10 Steps To Avoid Falling Victim To An Email Phishing Scam

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One of the most popular ways for cybercriminals to steal personal information is by using email phishing scams. Cybercriminals often use this method of attack to trick employees from large organisations into clicking onto malicious links so they can gain access to corporate networks that contain valuable data. Here are 10 tips on how to avoid becoming a email phishing victim.

Phishing emails often masquerade as correspondence from a legitimate and trusted organisation, luring victims to click on links that will make them download malicious content or trick them into inputting sensitive information onto a fake website.

Recently, the Australian Communications and Media Authority (ACMA) warned Netflix users about a fake email that contained links to a phishing site that looks almost identical to the real Netflix page.

Security vendor Proofpoint has 10 tips on how to avoid falling for phishing scams:

#1 Don’t Trust The Display Name

A favorite phishing tactic among cybercriminals is to spoof the display name of an email. Here’s how it works: If a fraudster wanted to impersonate the hypothetical brand "My Bank", the email may look something like:

Since My Bank doesn’t own the domain "secure.com", email authentication defenses will not block this email on My Bank’s behalf.

Once delivered, the email appears legitimate because most user inboxes and mobile phones will only present the display name. Always check the email address in the header from -- if looks suspicious, flag the email. It's important to note that email addresses can be faked so it's not a fool-proof indicator.

#2 Look But Don't Click

Cybercriminals love to embed malicious links in legitimate-sounding copy. Hover your mouse over any links you find embedded in the body of your email. If the link address looks weird, don’t click on it. If you have any reservations about the link, send the email directly to your security team.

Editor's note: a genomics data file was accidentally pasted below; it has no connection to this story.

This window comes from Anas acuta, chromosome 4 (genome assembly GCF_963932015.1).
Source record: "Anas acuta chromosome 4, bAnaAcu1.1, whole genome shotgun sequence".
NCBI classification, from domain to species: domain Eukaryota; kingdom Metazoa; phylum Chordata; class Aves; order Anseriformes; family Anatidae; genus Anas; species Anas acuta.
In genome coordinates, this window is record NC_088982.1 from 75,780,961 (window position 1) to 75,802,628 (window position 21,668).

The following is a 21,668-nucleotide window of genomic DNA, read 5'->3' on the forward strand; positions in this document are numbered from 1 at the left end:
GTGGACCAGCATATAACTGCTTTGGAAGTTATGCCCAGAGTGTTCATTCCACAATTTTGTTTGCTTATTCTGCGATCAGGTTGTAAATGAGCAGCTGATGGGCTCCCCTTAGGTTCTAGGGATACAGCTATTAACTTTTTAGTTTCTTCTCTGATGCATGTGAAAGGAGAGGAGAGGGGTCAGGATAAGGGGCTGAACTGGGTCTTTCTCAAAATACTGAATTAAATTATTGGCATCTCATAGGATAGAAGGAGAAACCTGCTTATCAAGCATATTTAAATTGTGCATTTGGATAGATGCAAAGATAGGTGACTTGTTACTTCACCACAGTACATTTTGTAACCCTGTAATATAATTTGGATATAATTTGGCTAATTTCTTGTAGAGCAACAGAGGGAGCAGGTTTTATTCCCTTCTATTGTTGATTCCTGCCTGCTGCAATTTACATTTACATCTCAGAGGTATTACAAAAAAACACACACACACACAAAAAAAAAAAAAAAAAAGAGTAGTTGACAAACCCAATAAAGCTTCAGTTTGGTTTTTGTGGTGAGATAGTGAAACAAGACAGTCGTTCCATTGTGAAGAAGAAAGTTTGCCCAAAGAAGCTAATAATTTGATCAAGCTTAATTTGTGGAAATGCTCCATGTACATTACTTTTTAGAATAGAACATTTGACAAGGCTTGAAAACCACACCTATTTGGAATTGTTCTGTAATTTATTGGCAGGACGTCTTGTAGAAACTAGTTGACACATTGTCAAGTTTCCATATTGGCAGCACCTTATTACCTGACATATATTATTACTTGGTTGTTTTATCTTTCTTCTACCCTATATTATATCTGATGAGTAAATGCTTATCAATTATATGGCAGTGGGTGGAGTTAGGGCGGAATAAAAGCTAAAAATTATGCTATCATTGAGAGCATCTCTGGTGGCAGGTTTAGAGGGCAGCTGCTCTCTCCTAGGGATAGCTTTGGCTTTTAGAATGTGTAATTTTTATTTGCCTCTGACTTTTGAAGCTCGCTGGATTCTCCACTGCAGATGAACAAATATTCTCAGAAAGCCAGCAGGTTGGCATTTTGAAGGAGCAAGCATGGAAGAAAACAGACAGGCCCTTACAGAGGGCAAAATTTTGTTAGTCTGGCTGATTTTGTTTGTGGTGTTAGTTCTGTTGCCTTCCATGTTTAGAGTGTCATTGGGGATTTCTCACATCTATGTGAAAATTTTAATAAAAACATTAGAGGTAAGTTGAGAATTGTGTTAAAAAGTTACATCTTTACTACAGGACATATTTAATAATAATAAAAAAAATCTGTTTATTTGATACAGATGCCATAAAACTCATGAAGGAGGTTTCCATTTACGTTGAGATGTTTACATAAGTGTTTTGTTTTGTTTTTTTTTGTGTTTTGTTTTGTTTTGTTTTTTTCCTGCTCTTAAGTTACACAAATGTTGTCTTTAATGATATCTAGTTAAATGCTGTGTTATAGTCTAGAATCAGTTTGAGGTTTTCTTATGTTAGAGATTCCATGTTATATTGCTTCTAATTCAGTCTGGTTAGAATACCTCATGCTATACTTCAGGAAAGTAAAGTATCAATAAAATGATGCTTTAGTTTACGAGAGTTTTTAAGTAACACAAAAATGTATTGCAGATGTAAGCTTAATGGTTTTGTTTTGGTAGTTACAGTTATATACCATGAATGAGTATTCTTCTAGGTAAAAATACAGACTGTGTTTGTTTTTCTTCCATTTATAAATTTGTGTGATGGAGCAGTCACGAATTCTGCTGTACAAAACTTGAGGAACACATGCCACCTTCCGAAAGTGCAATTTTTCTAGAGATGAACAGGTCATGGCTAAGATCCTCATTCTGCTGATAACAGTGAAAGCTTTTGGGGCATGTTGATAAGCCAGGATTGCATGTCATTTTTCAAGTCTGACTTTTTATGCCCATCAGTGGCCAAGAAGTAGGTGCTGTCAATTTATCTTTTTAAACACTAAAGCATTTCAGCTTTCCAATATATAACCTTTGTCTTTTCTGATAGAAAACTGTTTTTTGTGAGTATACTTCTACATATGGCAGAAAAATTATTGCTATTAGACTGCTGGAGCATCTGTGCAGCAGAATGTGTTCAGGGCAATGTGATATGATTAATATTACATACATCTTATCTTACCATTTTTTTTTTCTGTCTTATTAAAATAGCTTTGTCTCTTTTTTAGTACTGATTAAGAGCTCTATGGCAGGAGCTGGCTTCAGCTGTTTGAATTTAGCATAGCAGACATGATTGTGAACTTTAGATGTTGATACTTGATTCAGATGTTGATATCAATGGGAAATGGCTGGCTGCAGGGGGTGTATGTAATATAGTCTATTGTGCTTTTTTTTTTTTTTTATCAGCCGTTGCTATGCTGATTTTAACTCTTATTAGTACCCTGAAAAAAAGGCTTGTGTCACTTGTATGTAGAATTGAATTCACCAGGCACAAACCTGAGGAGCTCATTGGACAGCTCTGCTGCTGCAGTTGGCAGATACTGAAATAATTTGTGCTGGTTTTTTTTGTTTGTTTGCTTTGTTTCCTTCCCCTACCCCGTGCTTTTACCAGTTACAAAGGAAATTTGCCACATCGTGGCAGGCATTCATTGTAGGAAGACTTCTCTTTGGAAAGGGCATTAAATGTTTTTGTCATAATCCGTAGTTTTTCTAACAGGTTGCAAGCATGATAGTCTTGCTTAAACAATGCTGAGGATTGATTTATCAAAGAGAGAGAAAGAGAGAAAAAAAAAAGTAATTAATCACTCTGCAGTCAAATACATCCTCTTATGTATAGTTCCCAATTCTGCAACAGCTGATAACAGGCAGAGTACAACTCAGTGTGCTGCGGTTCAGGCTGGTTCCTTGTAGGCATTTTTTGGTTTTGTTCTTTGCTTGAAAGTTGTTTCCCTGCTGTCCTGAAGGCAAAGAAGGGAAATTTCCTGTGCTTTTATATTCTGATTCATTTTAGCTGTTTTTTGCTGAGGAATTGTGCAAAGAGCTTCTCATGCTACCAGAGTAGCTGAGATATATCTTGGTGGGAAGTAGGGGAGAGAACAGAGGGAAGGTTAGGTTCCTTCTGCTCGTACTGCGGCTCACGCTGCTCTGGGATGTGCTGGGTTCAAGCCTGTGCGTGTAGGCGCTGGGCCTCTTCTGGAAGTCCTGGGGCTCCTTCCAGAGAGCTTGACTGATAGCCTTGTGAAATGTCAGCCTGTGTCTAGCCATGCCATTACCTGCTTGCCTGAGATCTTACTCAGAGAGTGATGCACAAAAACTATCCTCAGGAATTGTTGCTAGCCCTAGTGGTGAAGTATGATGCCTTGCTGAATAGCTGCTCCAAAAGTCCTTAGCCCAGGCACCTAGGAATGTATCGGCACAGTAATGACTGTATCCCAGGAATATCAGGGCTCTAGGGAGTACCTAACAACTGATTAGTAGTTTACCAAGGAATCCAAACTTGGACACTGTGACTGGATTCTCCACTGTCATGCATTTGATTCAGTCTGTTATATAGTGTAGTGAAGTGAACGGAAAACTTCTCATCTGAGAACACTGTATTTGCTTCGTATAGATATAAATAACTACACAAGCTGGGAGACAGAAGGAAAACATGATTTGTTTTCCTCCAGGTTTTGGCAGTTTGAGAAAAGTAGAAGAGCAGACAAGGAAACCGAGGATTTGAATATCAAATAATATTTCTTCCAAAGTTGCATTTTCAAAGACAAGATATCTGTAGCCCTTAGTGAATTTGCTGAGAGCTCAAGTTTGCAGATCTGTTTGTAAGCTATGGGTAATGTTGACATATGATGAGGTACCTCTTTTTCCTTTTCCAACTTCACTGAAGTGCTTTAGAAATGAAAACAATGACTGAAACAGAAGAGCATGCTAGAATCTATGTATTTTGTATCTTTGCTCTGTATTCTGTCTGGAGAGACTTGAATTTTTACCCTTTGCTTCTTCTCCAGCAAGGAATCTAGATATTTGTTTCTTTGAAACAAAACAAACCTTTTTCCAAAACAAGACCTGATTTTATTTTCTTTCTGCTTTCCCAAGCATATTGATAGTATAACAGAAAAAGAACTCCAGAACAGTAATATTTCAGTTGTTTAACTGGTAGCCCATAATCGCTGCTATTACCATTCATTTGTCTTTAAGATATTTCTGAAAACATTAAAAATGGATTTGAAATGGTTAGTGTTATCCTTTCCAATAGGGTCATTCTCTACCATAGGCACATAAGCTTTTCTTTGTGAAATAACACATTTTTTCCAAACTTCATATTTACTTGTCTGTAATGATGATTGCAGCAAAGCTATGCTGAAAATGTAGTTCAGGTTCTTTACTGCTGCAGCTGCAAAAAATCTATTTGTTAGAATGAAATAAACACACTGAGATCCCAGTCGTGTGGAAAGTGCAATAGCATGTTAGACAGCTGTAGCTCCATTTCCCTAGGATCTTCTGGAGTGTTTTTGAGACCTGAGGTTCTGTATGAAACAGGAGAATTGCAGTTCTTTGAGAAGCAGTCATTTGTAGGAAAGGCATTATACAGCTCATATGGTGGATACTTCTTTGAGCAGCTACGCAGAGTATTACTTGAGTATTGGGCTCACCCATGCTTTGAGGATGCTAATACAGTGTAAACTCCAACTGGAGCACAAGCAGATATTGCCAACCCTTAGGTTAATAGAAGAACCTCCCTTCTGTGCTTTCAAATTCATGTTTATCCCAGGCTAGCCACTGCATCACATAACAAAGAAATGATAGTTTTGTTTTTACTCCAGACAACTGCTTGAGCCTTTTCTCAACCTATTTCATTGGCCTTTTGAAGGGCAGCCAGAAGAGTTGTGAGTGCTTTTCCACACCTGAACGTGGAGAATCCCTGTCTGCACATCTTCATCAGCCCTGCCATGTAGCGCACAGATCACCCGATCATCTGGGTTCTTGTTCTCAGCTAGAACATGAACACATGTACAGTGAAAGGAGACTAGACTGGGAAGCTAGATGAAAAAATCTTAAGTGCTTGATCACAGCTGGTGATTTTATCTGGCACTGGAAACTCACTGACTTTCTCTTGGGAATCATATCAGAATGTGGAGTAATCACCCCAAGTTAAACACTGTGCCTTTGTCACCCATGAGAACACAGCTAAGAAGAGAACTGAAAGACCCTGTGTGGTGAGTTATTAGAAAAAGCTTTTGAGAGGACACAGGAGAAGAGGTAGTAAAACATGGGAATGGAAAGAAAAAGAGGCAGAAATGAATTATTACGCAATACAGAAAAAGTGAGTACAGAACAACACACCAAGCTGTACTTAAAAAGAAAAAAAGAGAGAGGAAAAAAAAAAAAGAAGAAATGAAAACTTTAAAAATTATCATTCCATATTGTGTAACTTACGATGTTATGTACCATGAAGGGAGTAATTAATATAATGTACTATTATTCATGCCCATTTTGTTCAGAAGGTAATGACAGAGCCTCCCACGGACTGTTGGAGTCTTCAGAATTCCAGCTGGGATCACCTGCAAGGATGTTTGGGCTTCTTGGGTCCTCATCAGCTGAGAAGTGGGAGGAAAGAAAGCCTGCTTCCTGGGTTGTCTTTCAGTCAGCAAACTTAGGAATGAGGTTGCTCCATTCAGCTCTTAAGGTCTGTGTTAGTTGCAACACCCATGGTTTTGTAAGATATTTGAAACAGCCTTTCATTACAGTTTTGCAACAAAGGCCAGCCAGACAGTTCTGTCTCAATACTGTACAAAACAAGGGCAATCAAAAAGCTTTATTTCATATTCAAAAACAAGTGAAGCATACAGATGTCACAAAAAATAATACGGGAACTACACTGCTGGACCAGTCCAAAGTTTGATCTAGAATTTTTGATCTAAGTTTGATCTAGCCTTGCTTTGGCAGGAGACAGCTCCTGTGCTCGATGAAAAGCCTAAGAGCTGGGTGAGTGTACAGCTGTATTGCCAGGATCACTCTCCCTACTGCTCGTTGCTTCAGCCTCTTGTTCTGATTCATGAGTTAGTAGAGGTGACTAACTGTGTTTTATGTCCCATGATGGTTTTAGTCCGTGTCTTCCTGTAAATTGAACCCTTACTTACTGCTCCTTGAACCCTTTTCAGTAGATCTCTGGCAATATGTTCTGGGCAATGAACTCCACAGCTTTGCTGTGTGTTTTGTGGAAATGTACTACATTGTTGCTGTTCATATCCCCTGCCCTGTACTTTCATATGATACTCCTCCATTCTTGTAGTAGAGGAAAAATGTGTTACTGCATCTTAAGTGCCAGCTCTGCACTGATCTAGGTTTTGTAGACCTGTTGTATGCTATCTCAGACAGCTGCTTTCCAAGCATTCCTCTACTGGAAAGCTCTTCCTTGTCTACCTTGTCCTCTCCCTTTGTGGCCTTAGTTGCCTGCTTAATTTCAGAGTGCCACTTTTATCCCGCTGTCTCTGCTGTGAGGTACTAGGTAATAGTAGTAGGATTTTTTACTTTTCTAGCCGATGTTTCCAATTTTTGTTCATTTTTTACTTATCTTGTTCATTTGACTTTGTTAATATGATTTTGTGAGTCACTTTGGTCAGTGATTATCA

#3 Check for spelling mistakes

Brands are pretty serious about email. Legitimate messages usually do not have major spelling mistakes or poor grammar. Read your emails carefully and report anything that seems suspicious.

#4 Analyse The Salutation

Is the email addressed to a vague 'Valued Customer?' If so, watch out—legitimate businesses will often use a personal salutation with your first and last name.

#5 Don't Give Up Personal Or Company Confidential Information

Most companies will never ask for personal credentials via email -- especially banks. Likewise most companies will have policies in place preventing external communications of business IP. Stop yourself before revealing any confidential information over email.

#6 Beware Of Urgent Or Threatening Language In The Subject Line

Invoking a sense of urgency or fear is a common phishing tactic. Beware of subject lines that claim your “account has been suspended” or ask you to action an “urgent payment request.”

#7 Review The Signature

Lack of details about the signer or how you can contact a company strongly suggests a phish. Legitimate businesses always provide contact details. Check for them.

#8 Don't Click On Attachments

Including malicious attachments that contain viruses and malware is a common phishing tactic. Malware can damage files on your computer, steal your passwords or spy on you without your knowledge. Don’t open any email attachments you weren’t expecting.

#9 Don't Trust The Header From Email Address

Fraudsters not only spoof brands in the display name, but also spoof brands in the header from email address, including the domain name. Keep in mind that just because the sender’s email address looks legitimate (e.g [email protected]), it may not be. A familiar name in your inbox isn’t always who you think it is.

#10 Don't Believe Everything You See

Phishers are extremely good at what they do. Many malicious emails include convincing brand logos, language, and a seemingly valid email address. Be skeptical when it comes to your email messages -- if it looks even remotely suspicious, do not open it.


Comments

    Most important - if it sounds too good to be true it's a scam. One my think it doesn't apply to phishing but it does. Just like I can write you an email pretending I'm someone else and urgently need something, I can do the same pretending I'm your boss who is on vacation and urgently needs access to some company files and will give you a 20% reward on your paycheck for this month if you send them.

    Last edited 11/10/16 9:58 am

    Id also suggest, if you think an email is genuine from body X, give them a call. Not the number in the email but get a genuine phone number from a legitimate site and speak to an actual person to confirm everything you read. If its a scam, nothing will validate/verify.

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